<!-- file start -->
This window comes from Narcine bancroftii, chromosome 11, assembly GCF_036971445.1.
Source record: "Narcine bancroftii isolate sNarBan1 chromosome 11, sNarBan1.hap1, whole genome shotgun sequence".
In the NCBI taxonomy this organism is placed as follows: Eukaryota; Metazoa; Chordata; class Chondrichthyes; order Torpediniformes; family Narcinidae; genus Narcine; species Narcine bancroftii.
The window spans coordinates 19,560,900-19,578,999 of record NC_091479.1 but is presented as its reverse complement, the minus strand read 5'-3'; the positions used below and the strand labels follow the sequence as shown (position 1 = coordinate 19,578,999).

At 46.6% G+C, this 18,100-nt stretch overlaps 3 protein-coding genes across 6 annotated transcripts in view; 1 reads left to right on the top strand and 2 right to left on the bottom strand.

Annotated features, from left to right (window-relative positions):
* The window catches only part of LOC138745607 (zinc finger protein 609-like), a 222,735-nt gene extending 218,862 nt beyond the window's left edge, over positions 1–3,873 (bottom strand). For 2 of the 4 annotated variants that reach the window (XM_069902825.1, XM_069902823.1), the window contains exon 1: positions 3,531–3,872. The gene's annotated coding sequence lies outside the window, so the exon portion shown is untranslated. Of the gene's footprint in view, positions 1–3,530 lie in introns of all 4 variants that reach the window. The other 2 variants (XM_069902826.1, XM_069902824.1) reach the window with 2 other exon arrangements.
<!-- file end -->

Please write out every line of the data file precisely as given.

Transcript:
This window comes from Narcine bancroftii, chromosome 11, assembly GCF_036971445.1.
Source record: "Narcine bancroftii isolate sNarBan1 chromosome 11, sNarBan1.hap1, whole genome shotgun sequence".
In the NCBI taxonomy this organism is placed as follows: Eukaryota; Metazoa; Chordata; class Chondrichthyes; order Torpediniformes; family Narcinidae; genus Narcine; species Narcine bancroftii.
The window spans coordinates 19,560,900-19,578,999 of record NC_091479.1 but is presented as its reverse complement, the minus strand read 5'-3'; the positions used below and the strand labels follow the sequence as shown (position 1 = coordinate 19,578,999).

At 46.6% G+C, this 18,100-nt stretch overlaps 3 protein-coding genes across 6 annotated transcripts in view; 1 reads left to right on the top strand and 2 right to left on the bottom strand.

Annotated features, from left to right (window-relative positions):
* The window catches only part of LOC138745607 (zinc finger protein 609-like), a 222,735-nt gene extending 218,862 nt beyond the window's left edge, over positions 1–3,873 (bottom strand). For 2 of the 4 annotated variants that reach the window (XM_069902825.1, XM_069902823.1), the window contains exon 1: positions 3,531–3,872. The gene's annotated coding sequence lies outside the window, so the exon portion shown is untranslated. Of the gene's footprint in view, positions 1–3,530 lie in introns of all 4 variants that reach the window. The other 2 variants (XM_069902826.1, XM_069902824.1) reach the window with 2 other exon arrangements.